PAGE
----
- The free SYW membership provides several benefits, including various discounts, an extra 15 days to return products and practically free magazine subscriptions (the total cost is refunded in points). The point expiration dates often range from seven days to one year.
- When hurricanes hit Puerto Rico and parts of the southern U.S. in 2017, Sears/Kmart supplied various types of aid and helped raise money. Stores in Puerto Rico provided areas for visitors to rest and charge portable electronics.
- In April 2018, a Consumer Reports article praised Kmart Pharmacy for its price reductions and pricing transparency/consistency. It questioned why other drug stores don't do the same. This pharmacy chain also offers free delivery of most medications via UPS.
- The free shipping threshold at Kmart.com increased to $59 in 2018. This number compares well with those of Kohl's, J.C. Penney and Big Lots but not Target, Best Buy or CVS. Kmart occasionally reduces the minimum amount temporarily; it's $35+ until at least 9/21/19.
- The company has experimented with opening small Kmarts inside of Sears locations. Business Insider reported that it did this at a Brooklyn store in 2018. Among other things, the new section offers cleaning products, food and health-related goods.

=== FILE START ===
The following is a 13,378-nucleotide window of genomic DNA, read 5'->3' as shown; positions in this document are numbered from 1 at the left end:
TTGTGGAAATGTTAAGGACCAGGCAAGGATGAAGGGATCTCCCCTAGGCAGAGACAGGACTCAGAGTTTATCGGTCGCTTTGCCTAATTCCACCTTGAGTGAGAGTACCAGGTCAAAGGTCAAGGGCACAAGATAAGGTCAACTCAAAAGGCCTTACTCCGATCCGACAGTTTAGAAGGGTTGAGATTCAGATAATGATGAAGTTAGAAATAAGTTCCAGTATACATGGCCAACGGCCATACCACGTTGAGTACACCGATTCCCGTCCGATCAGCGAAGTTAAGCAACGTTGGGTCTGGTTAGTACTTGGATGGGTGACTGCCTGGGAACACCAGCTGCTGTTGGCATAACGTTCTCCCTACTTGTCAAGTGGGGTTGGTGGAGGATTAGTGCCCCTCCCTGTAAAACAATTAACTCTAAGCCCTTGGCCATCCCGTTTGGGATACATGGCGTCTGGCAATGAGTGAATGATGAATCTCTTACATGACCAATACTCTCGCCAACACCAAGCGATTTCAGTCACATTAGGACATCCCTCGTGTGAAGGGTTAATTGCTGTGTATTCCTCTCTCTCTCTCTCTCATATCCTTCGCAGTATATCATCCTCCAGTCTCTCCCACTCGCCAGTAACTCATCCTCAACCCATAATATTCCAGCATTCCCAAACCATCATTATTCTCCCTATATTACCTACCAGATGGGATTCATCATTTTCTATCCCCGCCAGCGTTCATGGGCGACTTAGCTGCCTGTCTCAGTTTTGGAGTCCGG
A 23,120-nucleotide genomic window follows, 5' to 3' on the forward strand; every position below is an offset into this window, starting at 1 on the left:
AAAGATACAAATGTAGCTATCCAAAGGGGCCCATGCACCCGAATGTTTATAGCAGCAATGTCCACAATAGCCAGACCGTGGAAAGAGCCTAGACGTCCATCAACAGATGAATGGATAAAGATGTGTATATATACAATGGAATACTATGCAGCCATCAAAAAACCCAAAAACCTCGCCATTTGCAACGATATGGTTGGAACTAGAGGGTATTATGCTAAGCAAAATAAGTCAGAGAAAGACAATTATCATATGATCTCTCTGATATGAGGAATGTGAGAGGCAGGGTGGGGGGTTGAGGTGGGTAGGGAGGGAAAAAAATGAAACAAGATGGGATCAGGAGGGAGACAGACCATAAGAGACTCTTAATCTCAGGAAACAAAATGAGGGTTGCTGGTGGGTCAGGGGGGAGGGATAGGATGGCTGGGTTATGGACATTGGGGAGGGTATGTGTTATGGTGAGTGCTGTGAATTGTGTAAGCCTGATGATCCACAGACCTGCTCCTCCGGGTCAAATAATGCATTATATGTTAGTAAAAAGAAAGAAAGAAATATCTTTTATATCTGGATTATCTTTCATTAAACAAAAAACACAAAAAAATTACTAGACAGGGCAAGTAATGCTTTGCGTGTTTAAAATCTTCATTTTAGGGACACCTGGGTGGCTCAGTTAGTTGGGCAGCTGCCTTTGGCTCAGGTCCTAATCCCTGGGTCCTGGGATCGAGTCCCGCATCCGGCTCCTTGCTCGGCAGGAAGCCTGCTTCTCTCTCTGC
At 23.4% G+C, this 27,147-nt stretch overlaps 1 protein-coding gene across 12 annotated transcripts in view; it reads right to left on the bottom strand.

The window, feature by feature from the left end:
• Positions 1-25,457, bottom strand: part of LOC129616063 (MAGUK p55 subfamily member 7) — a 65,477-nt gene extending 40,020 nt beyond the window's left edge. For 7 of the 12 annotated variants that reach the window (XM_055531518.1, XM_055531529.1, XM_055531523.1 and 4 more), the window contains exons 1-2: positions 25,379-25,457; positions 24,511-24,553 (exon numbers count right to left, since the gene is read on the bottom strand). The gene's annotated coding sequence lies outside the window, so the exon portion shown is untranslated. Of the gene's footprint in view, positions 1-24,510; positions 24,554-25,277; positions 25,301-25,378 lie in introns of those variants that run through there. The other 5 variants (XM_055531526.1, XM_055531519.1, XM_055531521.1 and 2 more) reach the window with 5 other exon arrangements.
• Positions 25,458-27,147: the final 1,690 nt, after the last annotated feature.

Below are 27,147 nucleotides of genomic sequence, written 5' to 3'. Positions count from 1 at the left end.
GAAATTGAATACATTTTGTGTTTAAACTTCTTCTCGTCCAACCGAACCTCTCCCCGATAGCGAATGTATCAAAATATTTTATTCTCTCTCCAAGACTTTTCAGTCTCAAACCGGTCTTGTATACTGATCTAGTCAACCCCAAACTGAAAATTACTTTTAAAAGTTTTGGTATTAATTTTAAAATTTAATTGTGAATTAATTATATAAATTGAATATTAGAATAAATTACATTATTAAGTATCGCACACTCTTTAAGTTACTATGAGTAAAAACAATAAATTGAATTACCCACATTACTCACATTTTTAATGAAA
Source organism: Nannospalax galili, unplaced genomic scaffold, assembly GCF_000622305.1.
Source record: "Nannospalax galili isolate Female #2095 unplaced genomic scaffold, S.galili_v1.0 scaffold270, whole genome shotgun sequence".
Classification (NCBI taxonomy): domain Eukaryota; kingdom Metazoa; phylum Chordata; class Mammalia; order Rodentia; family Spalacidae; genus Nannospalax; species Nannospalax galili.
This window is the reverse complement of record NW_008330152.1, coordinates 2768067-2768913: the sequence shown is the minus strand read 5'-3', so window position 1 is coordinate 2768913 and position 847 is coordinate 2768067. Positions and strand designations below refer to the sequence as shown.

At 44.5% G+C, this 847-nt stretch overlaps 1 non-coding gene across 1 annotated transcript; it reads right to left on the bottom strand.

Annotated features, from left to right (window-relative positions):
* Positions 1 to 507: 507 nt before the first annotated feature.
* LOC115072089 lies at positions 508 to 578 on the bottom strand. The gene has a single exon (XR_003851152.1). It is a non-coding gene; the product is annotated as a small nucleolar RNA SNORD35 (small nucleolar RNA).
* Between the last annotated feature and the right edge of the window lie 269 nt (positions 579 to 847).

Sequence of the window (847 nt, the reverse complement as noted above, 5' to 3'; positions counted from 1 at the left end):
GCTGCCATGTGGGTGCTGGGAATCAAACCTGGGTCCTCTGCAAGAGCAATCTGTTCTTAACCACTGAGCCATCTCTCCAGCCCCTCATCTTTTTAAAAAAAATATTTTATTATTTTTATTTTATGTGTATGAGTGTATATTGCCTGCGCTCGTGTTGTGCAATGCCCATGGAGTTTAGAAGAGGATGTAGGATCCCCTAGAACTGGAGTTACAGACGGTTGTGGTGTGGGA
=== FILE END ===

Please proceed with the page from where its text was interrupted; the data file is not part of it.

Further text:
- Most locations supply low-cost financial services, including inexpensive money orders, no-fee cashback and check-cashing for $1. This amount often represents a small fraction of the fee charged to cash checks at a bank or payday lender.
- Many Kmarts feature barcode scanners that allow customers to accurately preview the prices they'll pay at checkout. Some locations have in-store computers; shoppers can use them to check availability, product reviews and other details on Kmart.com.
- A number of food and paper products at Kmart have contents or packages with 100% recycled materials. Examples of this include Essential Home napkins and the cardboard boxes used to package certain Smart Sense items.
- St. Jude Children's Research Hospital reports that Kmart is the business that has collected the most donations for this charity. Contributions have exceeded $115 million. The retailer began accepting online donations in 2019.
So, there are certainly some positive things to be said about Kmart. There are two sides to every story, and it's important to set the record straight when the mass media only tells one of them. The truth isn't so simple or cut-and-dried.
To me, shopping at Kmart often seemed like being back at an Ames department store 20 years ago. Even if I couldn't buy what I was looking for, I'd still find an amazing deal on something else, see some interesting things and hear a Madonna song.
Perhaps some of the more successful remaining stores in places like Minneapolis and Guam will survive for years to come; it's hard to predict. Nothing lasts forever, but I'll always fondly remember Kmart and the days of "Life is Ridiculously Awesome."
Like this article? A $3 PayPal contribution directly to the author will help this website remain free of ads and continue to offer insightful content on a range of topics. Thank you!
Posted September 2019 - (C) 2019